This volume covers February 2005 to January 2007
Selections from the text:
March 7, 2006
Returning from the café, you walk past the coffee, bagel and donut kiosk and wave to Abdul. “Haven’t seen you for a while,” he calls out. You double back, shake hands through the plexiglass portal, tell him that most days you’re on you bike and zoom up Eighth Avenue just behind him.
Born in Kabul, he’s traveled to France and speaks Spanish as well.
“Was that you on TV the other night,” he asks.
“The World Trade Center documentary?”
“Yes, I thought I recognized you.”
“Yeah, they taped me for three hours and used forty-five seconds. They were going to release it at the end of September ‘01 but then the towers came down and they had to recut the whole thing.”
“It was a good show. You were good.”
The History Channel, Modern Marvels. The gift that keeps on something-or-other.
March 15, 2006
Lunch with Marithelma at the Korean place on Carmine, then back to her apartment for coffee and a dialogue expanded to include the interjections of her birds. She tells you that she tried to teach the parrot to sing Guantanamera, but instead the bird clearly chants: “Cuanto se scema!” Which sounds pretty similar, but means, in Italian: How silly you are!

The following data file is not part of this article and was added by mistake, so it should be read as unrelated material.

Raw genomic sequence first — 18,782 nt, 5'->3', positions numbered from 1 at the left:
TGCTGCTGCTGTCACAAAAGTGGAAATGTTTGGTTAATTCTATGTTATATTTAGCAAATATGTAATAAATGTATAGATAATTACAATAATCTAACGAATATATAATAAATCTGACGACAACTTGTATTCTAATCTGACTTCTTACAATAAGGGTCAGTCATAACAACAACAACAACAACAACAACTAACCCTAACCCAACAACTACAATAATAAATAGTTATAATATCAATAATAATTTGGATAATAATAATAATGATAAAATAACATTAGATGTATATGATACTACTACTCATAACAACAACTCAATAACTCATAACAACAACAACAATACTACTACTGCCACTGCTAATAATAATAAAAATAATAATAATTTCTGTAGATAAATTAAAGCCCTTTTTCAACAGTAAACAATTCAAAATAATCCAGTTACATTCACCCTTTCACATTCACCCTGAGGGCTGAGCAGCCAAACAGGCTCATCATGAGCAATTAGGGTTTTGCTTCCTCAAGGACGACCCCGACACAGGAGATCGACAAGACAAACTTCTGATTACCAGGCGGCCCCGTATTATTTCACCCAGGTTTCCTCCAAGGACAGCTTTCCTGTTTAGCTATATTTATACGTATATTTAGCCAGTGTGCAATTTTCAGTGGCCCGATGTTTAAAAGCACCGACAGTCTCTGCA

Well stimulated on conversation and espresso, you walk uptown toward home, under a row of trees from whose branches, once upon a time, a splash of pigeon dropping got you. Funny, for all the walking around New York you’ve done, you can only recall getting pigeoned twice – though once in Washington Square park, a bird flew into your head with enough force to knock you sideways a step and furnish you with a wicked headache. Nothing descends from the trees this time, and you’re passing the basketball courts and the newsstand on 3rd Street when it hits you that Guantanamera means “the woman from Guantánamo.”